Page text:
Pre-owned aircraft broker Jetcraft has high hopes for the Latin American market and expects to double the number of transactions it handles this year. According to the U.S. group, demand for light and midsized jets has dominated the market in recent years, but it now sees growing interest in larger, longer-range aircraft as well.
Apart from economic growth, one factor driving demand for younger aircraft is the relatively high age of the region’s aircraft. According to Jetcraft, Brazil has the youngest business jet fleet in Latin America, and yet 45 percent of this fleet is more than 10 years old. Similarly, in Mexico, which after Brazil is now home to the world’s third largest business jet fleet, 70 percent of the aircraft are more than 10 years old. “Historically, we’ve seen a lot of [Cessna] Citations and Hawkers in Latin America,” Jetcraft president Chad Anderson told AIN. “But more recently, Gulfstream, Embraer and [Dassault] Falcon have been doing well there.”
In the past 12 months, Jetcraft has closed seven aircraft deals in Latin America, with all but one of these being for midsized jets. In one transaction the company brokered a complicated deal in which seven Hawker jets went from Macau to Mexico. “Other brokers are realizing that Jetcraft’s worldwide footprint means that it isn’t worth their time to try to learn all the steps that are involved and that, because of the size of the inventory we have, it is more important that they have us involved,” said Anderson.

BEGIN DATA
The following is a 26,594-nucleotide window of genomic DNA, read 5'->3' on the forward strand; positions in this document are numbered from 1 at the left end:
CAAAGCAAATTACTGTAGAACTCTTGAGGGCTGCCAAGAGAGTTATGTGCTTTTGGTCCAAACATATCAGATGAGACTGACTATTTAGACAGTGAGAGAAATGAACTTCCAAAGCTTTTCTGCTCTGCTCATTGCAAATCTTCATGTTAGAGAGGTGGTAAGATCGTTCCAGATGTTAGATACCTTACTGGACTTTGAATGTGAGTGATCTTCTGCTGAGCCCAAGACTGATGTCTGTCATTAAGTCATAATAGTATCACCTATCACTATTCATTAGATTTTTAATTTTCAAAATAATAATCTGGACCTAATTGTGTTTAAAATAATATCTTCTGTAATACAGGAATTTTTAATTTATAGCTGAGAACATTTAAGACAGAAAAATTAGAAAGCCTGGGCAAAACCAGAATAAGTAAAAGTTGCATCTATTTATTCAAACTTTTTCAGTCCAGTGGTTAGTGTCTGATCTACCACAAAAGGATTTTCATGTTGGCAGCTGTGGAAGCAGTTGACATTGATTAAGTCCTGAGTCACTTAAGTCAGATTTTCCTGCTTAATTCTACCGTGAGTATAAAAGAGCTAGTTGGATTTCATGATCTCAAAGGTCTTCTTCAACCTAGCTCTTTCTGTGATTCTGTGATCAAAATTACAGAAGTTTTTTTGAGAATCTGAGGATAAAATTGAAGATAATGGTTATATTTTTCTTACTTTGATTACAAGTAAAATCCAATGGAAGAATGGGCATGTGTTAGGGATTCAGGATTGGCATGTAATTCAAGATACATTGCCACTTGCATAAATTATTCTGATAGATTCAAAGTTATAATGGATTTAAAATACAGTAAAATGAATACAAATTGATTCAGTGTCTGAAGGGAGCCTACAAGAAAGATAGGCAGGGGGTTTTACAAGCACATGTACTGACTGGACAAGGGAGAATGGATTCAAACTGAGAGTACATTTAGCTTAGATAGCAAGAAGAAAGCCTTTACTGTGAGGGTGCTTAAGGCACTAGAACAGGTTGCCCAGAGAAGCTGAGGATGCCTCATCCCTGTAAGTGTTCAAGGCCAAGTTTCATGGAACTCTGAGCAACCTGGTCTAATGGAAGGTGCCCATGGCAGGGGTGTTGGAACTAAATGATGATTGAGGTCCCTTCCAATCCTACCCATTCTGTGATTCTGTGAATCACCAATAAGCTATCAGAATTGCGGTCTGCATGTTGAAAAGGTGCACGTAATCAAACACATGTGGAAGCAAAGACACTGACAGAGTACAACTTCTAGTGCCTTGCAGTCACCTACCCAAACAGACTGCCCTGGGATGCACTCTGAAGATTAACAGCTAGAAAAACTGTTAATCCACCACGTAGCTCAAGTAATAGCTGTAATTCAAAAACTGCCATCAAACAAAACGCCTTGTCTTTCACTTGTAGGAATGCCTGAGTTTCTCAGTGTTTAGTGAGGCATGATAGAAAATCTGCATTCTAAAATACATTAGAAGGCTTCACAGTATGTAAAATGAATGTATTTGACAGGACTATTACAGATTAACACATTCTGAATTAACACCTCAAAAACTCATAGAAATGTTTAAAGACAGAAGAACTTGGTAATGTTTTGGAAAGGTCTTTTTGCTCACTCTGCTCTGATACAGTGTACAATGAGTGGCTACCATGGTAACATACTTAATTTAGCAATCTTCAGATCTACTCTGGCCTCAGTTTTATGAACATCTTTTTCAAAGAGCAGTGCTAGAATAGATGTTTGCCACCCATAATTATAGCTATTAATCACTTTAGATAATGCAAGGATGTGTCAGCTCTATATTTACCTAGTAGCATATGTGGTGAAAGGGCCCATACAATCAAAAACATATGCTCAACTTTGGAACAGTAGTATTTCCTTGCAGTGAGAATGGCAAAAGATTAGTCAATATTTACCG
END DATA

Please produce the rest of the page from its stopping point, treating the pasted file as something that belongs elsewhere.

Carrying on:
According to Fabrice Roger, Jetcraft’s Latin America sales director, Brazil and Mexico still account for most of the demand for business aircraft in the region. Until the recent political upheaval in Venezuela, it was another strong center of sales activity, as was Argentina before its recent debt default. Now Roger sees Colombia rising in the ranks, having achieved a 10-percent increase in sales last year.
In his view, the key factors driving growth across the region, apart from overall gains in gross domestic product, are increasing levels of high-net, personal wealth and the larger international profile of companies and entrepreneurs from Latin America. “They have growing investments in Africa, Europe and the U.S., and they need to travel more often and farther,” he commented.
But bureaucracy and taxes continue to drag on the region’s growth potential. For instance, according to Roger, the taxes due on an aircraft imported into Brazil can amount to 18 percent of its value.
“We sold a Falcon 7X into Brazil last year,” Anderson said. “It went to a great buyer who did everything required as quickly as possible, but the transaction still took at least two months longer than the same deal would have taken outside Brazil.”
Limited infrastructure is another impediment to business aircraft sales. “Only two or three percent of airports in Brazil can accept business jets and every time there is a need to build a new airport it takes a long time,” said Roger, who is not optimistic about progress on any of these issues.